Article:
A troubling pattern

Given the practices at Victoria College and Trinity College, I wanted to believe that the UC Book Sale was simply careless in this instance. But Bitsakakis identified red flags that point to the concerning possibility that discarding books is a regular phenomenon at U of T. The university staff responsible for transporting the receptacles told her that books being thrown away “happens all the time.”

The day she went to rescue the books, a man came to the alley and looked through the bins, sharing with Bitsakakis that he regularly comes to this spot to get books for his wife. Waste Management Supervisor and Recycling Coordinator Reno Strano confirmed that people do sort through the recycling for books, and he lets them do so, “as long as they don’t create trouble.” If people are looking through the recycling for these books, clearly they still have value and could be donated.

The problem, Strano said, is that while Waste Management has to handle “a steady stream of books,” including from libraries, it is “pressed for space and resources.” For these reasons, Strano doesn’t always have the chance to donate books to local organizations. As long as the books are sent to recycling centres and not landfills, disposing of them actually counts as waste diversion under U of T’s definition.

Some of the books sent to the waste management department are placed in the university’s Swap Shop, where students and faculty can purchase discounted books and furniture. All proceeds go to the United Way.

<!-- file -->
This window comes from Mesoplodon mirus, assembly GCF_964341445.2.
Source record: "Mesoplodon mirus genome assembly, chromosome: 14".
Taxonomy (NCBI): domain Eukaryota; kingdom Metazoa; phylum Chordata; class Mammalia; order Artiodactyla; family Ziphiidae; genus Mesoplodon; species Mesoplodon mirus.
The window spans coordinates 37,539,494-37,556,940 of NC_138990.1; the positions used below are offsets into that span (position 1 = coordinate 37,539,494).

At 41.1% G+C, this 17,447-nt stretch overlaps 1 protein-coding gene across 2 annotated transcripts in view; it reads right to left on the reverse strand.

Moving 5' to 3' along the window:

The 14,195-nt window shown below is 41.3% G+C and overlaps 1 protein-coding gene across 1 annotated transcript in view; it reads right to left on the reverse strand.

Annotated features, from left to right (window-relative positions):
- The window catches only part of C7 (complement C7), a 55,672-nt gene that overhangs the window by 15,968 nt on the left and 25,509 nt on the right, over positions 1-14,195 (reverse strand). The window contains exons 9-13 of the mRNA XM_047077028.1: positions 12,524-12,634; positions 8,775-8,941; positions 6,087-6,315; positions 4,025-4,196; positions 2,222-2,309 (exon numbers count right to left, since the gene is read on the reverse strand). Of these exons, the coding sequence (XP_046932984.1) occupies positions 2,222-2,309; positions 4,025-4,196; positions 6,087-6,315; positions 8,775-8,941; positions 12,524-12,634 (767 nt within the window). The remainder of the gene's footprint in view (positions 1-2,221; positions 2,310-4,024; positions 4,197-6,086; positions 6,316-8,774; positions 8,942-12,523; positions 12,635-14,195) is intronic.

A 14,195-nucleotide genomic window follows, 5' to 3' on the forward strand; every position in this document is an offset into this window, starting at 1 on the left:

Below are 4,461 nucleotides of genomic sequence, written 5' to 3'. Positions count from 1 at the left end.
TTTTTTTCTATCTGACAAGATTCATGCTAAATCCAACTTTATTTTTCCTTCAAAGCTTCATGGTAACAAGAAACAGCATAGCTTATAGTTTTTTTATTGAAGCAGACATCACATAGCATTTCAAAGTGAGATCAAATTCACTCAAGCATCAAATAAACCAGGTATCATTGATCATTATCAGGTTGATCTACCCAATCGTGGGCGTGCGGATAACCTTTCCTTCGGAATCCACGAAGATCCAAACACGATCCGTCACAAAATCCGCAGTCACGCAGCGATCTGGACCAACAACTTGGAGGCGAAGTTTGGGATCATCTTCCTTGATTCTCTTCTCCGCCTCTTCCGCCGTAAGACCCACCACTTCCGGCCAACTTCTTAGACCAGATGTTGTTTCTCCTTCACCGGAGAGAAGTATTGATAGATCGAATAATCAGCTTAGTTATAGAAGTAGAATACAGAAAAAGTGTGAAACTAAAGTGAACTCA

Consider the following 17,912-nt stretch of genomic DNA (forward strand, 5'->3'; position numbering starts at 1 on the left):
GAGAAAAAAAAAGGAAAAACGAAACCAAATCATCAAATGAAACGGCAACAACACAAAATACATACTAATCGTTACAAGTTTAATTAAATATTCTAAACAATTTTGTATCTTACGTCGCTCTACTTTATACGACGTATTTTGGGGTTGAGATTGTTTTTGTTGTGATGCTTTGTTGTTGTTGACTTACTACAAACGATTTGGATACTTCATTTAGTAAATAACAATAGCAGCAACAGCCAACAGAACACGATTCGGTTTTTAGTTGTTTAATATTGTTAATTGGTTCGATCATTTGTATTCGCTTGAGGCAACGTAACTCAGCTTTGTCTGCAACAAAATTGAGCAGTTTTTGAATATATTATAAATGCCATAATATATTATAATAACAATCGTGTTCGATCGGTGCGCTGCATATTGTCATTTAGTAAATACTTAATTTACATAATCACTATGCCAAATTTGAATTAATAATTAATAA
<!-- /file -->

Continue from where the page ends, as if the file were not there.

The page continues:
I met with Strano over reading week for a tour. Descending a narrow staircase into the dark, hot, and dusty basement of the South Borden Building, I surveyed the shop and the books that filled it, stacked in piles, on bookshelves, and in blue bins.

Novels, non-fiction, biographies, textbooks  the little-known shop had just about every type of book. It’s a good deal for books, at $1 for as many as you can carry, but it’s open to U of T students just once a week, and for only two hours. Books that are not picked up from the shop are recycled. It’s a shame to throw books away, Strano said, but he simply doesn’t have the resources to do otherwise.

I was disappointed with what my tour had revealed. Sending books to recycling centres is only marginally better than sending them to landfills. At the end of the day, they are still destroyed, and others, especially those who can’t afford new books, are deprived of the opportunity of reading them. Throwing books away is not just careless  it runs contrary to everything a university is meant to represent. Calling it waste diversion only adds insult to injury.

The policy void

The image of books in blue bins is especially concerning for a university that takes prides in its “culture of sustainability.”

U of T founded an entire office dedicated to this ‘culture’ in 2004. The Sustainability Office wrote in an email that the school has systems in place to reuse excess books, and that book sale organizers are encouraged to donate books to local organizations. Yet, when I asked for details about these systems, the response only noted that the libraries exchange books within their internal network.

The fact that hundreds of books have already ended up in the blue bin tells us that whatever systems U of T does have in place appear to be inadequate. While it’s important to encourage sustainability, without concrete policy there is nothing to prevent every book sale organizer or library from throwing away perfectly good books.

The issue is that the Sustainability Office does not actually create, mandate, or implement policies at U of T, or oversee any other department. Instead, according to an email, the office is merely meant to “connect, inspire and educate.” When I asked what this meant in tangible terms, the response I received was: “a number of engagement programs and communications aimed at promoting a culture of sustainability for the campus community that you can find on our website.”